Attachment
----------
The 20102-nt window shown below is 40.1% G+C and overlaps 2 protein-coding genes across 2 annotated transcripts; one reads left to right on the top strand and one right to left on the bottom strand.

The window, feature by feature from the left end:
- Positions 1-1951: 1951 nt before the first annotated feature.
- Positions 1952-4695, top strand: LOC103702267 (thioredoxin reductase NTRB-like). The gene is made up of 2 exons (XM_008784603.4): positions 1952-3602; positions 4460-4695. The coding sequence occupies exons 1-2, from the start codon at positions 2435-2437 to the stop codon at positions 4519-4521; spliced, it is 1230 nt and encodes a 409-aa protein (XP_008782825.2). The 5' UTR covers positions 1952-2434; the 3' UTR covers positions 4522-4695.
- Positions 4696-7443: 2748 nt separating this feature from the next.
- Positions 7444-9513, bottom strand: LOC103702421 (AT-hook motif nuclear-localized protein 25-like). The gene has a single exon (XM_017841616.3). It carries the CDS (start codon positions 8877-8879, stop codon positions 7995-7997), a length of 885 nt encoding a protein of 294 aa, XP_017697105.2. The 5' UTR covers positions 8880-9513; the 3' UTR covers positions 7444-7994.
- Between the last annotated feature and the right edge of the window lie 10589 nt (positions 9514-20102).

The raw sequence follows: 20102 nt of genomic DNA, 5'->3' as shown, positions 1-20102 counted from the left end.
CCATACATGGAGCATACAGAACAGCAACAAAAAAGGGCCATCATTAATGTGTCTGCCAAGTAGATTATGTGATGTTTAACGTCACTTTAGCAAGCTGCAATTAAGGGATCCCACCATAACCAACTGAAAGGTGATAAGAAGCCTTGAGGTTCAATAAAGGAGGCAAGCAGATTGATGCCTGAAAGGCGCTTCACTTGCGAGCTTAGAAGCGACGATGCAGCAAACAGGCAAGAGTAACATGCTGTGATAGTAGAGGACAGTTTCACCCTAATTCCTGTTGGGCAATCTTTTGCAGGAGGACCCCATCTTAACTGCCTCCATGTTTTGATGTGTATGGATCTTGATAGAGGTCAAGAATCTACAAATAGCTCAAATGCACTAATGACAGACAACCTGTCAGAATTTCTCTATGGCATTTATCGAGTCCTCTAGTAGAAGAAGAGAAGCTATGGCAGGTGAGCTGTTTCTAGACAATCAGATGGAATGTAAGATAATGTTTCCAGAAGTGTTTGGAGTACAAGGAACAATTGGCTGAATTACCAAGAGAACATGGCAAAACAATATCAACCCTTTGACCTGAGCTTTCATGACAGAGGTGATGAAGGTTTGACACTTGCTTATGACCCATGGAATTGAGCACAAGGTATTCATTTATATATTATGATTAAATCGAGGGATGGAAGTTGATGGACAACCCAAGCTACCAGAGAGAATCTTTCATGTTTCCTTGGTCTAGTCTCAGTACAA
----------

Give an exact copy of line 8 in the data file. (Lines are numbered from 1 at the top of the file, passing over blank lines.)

The raw sequence follows: 20102 nt of genomic DNA, 5'->3' as shown, positions 1-20102 counted from the left end.